Winterizing for Yacht
Winterizing for Yacht
Properly winterizing and storing your boat will help prevent damage and make sure you are ready for on-the-water fun in the spring. Consult your manufacturer's manuals and service guides for specific winterizing, flushing and maintenance instructions before you begin. Plan ahead, create a checklist (see below) and gather all the items you will need to winterize and store your boat.
• Clean and dry bilges, and verify pump operates properly.
• Pump out the holding tank and add propylene glycol antifreeze to the head.
• Drain all systems that use water (e.g. freshwater system, shower sump) and replace with propylene glycol antifreeze as appropriate.
• Remove all food and beverages and clean food particles that may tempt winter critters.
• Secure all ports and hatches.
Store in the Water
• Close all seacocks except for cockpit drains and plug exhaust ports.
• Check dock lines, chafe guards and fenders for proper placement, and tie off tiller or steering wheel.
• Custom-made canvas or synthetic covers• Best at protecting your boat from the elements and is reusable.
• Allows for air circulation – prevents mildew.
• Effective at keeping rain and snow out, but susceptible to moisture buildup.
• Professionals should shrinkwrap your boat, as it’s easy to damage your boat and/or ignite the shrinkwrap.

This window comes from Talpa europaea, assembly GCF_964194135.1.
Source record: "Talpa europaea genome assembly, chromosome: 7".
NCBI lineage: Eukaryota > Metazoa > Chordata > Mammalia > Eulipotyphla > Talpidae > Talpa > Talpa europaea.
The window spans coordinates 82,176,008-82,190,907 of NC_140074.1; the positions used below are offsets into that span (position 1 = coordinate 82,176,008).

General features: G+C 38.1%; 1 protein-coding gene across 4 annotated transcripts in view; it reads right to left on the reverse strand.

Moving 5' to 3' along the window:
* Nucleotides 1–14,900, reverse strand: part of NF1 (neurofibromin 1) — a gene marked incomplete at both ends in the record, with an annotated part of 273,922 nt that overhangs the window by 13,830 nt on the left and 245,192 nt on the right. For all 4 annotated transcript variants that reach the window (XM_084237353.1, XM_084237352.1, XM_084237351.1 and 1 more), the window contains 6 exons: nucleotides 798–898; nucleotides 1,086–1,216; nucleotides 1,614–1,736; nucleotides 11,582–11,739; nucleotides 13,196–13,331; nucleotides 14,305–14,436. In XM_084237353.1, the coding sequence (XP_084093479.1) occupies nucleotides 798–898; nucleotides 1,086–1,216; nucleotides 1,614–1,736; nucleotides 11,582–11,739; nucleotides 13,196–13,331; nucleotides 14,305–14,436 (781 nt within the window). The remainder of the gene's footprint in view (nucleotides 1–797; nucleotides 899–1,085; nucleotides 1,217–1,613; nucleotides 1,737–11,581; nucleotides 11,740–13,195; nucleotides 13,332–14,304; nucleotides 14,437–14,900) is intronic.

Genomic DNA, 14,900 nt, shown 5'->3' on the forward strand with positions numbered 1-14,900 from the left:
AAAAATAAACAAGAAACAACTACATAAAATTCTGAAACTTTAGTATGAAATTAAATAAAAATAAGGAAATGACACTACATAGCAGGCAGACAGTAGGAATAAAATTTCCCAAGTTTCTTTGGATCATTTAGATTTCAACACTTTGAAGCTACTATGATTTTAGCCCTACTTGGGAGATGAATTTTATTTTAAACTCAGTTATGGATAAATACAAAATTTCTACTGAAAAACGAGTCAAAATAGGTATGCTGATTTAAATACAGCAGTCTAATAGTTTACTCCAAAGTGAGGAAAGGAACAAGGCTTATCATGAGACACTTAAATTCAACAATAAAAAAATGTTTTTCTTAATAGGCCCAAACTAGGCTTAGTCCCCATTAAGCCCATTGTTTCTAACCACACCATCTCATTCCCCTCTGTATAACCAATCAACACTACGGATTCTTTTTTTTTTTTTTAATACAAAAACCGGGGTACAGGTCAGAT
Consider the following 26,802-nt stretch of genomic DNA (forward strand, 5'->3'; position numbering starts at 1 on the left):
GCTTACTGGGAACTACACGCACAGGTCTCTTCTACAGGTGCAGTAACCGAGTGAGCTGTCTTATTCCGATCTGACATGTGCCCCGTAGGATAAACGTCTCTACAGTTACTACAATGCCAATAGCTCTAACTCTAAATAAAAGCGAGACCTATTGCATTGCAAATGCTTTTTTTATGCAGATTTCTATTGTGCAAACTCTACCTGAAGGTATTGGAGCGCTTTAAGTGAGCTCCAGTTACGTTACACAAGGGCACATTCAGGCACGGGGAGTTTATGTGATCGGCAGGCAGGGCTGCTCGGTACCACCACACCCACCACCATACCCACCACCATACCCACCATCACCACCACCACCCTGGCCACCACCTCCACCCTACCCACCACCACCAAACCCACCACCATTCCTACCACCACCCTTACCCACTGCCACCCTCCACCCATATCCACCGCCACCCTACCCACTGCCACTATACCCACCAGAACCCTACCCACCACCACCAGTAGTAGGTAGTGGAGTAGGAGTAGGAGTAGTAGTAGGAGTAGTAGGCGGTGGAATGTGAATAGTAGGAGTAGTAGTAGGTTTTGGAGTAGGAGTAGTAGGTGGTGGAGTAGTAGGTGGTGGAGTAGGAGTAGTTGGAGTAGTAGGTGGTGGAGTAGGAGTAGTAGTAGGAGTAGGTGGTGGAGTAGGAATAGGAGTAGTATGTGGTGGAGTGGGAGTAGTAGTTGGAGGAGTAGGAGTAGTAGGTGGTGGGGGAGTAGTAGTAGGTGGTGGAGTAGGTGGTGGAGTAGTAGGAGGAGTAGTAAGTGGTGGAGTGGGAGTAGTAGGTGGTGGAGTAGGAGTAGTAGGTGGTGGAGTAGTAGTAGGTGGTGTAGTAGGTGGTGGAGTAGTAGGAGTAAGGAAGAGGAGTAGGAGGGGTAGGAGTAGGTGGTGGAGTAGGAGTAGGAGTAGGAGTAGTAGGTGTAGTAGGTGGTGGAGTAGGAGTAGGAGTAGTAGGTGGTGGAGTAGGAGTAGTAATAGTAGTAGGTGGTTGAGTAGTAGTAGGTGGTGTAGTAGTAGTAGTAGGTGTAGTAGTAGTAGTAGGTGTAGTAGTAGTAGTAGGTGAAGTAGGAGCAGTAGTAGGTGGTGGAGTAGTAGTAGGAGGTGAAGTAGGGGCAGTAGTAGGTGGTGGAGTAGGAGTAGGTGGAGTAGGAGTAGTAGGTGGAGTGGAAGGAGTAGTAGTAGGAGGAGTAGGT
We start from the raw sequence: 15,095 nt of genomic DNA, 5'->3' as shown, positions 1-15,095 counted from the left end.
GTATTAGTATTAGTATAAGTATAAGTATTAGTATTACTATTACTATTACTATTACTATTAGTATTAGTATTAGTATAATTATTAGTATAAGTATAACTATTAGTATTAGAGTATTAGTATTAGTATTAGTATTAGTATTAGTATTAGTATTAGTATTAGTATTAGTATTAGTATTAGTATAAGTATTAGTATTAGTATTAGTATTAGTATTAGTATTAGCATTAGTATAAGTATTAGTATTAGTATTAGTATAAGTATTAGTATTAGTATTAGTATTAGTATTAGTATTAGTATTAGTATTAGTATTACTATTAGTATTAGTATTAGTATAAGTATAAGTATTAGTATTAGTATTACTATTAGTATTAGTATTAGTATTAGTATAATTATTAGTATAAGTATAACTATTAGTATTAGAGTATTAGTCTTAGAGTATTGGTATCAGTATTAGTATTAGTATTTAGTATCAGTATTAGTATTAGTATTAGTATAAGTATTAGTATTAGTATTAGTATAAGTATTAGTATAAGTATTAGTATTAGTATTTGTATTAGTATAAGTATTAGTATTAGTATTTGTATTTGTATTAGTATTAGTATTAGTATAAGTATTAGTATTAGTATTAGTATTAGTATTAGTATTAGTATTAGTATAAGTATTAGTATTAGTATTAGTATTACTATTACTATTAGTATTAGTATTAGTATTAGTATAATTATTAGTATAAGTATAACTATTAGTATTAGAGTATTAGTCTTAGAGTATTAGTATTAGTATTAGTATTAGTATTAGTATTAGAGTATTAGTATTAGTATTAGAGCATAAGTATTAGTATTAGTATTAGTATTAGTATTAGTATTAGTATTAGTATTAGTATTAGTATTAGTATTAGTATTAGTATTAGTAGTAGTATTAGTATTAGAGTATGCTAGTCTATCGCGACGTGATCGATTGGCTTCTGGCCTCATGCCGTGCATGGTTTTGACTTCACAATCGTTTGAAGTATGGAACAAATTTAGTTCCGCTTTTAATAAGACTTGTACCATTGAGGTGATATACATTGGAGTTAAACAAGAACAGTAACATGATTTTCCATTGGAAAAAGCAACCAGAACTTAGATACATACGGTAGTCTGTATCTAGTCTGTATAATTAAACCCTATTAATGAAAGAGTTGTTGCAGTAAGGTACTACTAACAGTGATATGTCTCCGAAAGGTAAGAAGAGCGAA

• If using a different covering, make sure that it’s water/snowproof, and there’s airflow.
• Fill fuel tanks, add stabilizer, and change fuel filters and separators.
• Change oil and filter.
• Check coolant level in the freshwater-cooling system and add coolant as necessary.
• Run antifreeze through the raw-water-cooling system. Use propylene glycol antifreeze
(orange-pink colour) as it’s non-toxic.
• Dispose of and/or recycle waste oils, engine coolants and hazardous materials properly.
• Fill fuel tanks and add stabilizer.
• Drain the gear case and add eco-friendly lubricant.• Flush engine using an “ear-muffs" device.
• If you take your batteries home, store them in a cool, dry place such as your basement and put them on a trickle marine charger.
• If you leave your batteries onboard, make sure battery cable connections are tight and free of corrosion and hook batteries up to a marine charger, or leave them unplugged and charge them completely at least once a month.
Did you know?
Analyzing over ten years of freeze claims, Boat U.S. Marine Insurance found that more than 3/4 of the claims involved cracks in the engine block or the exhaust manifolds that occurred because water remained in the engine or cooling system during a hard freeze.
Source: Green Boating Guideline, sailorsforthesea.org.